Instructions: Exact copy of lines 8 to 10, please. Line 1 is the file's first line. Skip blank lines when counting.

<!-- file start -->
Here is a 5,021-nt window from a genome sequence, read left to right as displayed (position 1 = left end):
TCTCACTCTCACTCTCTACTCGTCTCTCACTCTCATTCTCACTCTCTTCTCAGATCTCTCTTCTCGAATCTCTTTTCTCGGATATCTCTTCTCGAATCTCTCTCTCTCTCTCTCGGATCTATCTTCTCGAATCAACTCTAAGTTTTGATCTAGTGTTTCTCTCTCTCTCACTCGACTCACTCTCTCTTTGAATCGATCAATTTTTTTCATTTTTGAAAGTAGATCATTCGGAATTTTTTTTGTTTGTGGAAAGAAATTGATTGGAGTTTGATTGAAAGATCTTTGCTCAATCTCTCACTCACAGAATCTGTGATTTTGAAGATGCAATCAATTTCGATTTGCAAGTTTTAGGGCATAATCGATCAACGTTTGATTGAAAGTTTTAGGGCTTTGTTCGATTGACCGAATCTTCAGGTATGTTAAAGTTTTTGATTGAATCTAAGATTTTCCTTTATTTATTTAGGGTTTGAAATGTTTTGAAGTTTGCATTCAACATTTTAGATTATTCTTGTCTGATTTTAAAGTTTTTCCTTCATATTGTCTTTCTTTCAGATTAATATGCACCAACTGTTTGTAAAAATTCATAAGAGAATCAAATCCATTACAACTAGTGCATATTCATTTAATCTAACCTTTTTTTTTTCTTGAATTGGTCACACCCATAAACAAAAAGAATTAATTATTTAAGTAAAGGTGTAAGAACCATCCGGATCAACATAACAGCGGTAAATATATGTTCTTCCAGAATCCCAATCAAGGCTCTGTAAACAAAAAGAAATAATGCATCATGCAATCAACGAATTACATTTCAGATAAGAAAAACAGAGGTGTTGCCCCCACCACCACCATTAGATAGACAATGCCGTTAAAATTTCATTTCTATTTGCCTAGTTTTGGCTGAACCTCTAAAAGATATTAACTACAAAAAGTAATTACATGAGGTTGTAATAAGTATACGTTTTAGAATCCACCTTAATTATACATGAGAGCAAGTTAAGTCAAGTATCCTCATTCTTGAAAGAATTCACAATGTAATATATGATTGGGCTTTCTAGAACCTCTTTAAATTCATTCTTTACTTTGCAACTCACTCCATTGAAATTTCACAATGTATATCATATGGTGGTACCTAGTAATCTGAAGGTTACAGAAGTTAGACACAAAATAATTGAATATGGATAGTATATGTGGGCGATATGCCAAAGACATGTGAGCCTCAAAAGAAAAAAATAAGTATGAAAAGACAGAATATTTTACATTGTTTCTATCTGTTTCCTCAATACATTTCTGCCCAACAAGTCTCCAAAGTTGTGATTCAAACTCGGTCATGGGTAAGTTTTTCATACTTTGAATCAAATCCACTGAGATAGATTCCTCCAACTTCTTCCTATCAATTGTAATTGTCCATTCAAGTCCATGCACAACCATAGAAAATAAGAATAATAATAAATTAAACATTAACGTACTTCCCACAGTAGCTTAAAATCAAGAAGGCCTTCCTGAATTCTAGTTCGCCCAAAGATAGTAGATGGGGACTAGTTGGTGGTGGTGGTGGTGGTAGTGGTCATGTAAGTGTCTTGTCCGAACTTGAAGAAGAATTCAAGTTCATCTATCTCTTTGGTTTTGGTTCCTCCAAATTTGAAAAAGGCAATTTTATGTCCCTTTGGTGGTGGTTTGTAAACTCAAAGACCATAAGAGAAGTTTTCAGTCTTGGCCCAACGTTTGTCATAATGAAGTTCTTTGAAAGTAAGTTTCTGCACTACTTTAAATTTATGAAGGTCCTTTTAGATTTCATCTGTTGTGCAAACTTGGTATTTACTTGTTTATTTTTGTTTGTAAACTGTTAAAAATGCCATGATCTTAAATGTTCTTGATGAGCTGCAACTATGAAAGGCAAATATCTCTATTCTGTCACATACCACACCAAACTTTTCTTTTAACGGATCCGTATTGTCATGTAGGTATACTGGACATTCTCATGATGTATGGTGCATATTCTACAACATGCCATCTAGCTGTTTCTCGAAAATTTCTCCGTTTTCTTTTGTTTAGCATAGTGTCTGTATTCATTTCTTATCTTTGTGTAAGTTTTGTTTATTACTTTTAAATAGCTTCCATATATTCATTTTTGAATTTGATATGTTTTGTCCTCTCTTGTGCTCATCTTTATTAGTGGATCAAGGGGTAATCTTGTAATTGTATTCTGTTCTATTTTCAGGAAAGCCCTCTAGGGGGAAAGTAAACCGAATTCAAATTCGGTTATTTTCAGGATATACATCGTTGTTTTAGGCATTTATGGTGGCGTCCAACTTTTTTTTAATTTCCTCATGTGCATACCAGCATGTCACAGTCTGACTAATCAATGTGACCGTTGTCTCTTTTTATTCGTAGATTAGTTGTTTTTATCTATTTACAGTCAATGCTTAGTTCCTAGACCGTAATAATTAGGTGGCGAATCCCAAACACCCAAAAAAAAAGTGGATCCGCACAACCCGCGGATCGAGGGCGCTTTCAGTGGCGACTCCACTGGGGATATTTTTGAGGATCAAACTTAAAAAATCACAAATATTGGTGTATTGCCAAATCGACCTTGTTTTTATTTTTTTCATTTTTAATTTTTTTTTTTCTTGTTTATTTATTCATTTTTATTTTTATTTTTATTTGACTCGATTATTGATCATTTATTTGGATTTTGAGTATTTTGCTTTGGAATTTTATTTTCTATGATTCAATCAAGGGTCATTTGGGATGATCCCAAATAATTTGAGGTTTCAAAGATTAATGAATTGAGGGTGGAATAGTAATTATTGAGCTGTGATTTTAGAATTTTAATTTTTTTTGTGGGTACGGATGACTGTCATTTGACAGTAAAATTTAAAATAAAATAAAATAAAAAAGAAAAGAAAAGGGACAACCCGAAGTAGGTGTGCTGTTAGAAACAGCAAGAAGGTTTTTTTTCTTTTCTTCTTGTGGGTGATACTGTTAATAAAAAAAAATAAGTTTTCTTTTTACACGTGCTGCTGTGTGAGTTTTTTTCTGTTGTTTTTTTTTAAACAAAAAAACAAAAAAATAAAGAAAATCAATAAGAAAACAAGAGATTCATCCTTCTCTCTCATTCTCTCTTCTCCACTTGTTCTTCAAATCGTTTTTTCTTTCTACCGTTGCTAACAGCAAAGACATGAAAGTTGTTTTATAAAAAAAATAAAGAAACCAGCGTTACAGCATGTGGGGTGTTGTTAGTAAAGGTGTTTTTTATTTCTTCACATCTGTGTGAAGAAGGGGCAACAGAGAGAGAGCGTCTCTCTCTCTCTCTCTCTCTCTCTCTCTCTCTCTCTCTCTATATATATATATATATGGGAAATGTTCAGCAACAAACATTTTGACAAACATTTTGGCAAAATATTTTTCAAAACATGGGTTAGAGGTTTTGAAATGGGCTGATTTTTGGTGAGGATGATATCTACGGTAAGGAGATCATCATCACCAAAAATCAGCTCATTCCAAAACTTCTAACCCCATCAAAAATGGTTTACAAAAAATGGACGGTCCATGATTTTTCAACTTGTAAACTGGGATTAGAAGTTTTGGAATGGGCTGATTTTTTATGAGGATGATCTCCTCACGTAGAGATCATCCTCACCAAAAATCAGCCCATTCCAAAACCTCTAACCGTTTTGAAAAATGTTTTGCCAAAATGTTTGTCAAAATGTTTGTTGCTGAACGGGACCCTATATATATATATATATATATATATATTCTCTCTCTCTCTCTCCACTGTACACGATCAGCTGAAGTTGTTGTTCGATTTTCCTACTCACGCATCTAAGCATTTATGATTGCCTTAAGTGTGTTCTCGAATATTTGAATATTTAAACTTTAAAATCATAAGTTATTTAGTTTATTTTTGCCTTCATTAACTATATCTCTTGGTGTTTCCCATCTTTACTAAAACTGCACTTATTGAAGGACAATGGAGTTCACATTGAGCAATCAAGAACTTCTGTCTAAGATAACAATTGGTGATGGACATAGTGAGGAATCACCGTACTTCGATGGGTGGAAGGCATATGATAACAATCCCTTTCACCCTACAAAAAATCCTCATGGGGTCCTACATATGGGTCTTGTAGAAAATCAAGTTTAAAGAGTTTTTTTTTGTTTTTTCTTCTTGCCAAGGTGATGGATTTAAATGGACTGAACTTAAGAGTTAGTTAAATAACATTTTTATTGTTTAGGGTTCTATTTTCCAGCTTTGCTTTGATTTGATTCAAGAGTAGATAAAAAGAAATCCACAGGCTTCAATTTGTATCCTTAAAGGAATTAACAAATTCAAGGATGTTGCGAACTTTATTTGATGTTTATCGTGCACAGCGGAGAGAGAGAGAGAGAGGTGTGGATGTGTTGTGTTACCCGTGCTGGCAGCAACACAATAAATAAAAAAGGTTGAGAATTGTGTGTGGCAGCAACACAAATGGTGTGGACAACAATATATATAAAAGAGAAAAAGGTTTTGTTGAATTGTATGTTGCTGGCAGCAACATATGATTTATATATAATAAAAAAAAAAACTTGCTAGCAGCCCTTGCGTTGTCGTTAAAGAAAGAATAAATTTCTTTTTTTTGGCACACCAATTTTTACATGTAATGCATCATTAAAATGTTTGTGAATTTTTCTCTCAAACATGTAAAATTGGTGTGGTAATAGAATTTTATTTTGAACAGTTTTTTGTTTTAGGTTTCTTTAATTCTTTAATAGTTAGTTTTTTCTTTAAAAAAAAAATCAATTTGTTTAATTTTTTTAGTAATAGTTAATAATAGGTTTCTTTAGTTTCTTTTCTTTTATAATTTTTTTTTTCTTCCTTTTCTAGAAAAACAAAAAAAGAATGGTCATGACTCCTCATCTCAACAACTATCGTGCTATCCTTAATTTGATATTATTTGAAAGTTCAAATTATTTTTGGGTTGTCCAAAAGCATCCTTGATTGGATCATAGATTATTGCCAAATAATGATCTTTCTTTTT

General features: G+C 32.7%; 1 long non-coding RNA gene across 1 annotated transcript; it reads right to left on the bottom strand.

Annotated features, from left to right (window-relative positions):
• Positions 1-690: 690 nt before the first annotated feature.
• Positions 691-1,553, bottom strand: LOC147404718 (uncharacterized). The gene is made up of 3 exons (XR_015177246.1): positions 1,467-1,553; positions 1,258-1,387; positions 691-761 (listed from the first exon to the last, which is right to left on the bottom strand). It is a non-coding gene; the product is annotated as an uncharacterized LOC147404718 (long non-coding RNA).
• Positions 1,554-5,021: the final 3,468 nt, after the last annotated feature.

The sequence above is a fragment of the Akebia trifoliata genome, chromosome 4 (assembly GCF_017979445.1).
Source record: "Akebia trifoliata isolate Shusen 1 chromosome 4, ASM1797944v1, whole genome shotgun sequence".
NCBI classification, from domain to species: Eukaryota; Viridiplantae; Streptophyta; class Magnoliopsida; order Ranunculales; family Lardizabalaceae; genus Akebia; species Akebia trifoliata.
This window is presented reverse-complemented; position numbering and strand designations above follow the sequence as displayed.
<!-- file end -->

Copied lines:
The sequence above is a fragment of the Akebia trifoliata genome, chromosome 4 (assembly GCF_017979445.1).
Source record: "Akebia trifoliata isolate Shusen 1 chromosome 4, ASM1797944v1, whole genome shotgun sequence".
NCBI classification, from domain to species: Eukaryota; Viridiplantae; Streptophyta; class Magnoliopsida; order Ranunculales; family Lardizabalaceae; genus Akebia; species Akebia trifoliata.